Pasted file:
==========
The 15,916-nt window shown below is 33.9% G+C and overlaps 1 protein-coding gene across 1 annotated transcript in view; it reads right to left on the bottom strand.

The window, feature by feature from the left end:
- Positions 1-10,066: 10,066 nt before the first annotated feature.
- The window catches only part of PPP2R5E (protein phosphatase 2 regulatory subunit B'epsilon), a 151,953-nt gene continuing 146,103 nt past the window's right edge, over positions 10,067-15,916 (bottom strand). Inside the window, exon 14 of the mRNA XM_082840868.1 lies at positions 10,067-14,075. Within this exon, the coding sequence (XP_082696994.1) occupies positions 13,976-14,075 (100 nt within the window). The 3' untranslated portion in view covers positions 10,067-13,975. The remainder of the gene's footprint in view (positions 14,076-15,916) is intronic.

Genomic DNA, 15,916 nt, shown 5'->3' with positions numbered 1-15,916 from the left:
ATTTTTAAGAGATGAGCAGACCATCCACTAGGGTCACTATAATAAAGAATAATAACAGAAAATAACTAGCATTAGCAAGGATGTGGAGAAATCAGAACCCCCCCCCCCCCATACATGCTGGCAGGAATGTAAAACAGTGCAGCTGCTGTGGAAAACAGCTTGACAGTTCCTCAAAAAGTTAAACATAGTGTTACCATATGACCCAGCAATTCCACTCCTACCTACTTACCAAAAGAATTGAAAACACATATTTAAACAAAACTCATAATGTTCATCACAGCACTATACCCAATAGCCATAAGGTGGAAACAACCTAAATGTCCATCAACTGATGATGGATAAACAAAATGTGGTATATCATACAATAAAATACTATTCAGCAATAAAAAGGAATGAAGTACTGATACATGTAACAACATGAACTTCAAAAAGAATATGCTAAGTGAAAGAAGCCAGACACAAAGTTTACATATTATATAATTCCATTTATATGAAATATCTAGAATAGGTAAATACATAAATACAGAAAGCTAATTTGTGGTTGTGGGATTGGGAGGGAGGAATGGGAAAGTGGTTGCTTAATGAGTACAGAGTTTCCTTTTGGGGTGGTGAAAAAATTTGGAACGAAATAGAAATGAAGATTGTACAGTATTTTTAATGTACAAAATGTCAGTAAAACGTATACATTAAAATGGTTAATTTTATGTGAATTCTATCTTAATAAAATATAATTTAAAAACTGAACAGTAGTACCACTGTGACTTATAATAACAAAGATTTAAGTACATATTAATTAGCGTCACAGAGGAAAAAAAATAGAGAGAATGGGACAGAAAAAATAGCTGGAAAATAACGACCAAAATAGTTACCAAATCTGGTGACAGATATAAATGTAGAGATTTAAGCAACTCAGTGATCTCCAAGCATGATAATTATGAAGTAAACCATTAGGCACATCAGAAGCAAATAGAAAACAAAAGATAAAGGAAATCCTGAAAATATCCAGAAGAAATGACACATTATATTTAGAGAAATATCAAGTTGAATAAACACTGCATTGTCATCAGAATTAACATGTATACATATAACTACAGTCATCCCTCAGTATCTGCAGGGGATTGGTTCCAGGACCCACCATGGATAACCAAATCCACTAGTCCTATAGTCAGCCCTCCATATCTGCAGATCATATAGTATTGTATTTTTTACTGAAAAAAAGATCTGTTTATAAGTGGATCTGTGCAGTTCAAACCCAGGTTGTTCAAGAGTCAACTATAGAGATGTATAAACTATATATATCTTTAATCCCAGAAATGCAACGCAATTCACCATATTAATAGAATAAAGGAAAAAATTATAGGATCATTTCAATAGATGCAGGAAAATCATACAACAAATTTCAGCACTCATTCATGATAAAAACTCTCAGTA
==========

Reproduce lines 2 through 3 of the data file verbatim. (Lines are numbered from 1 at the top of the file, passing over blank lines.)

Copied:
The window, feature by feature from the left end:
- Positions 1-10,066: 10,066 nt before the first annotated feature.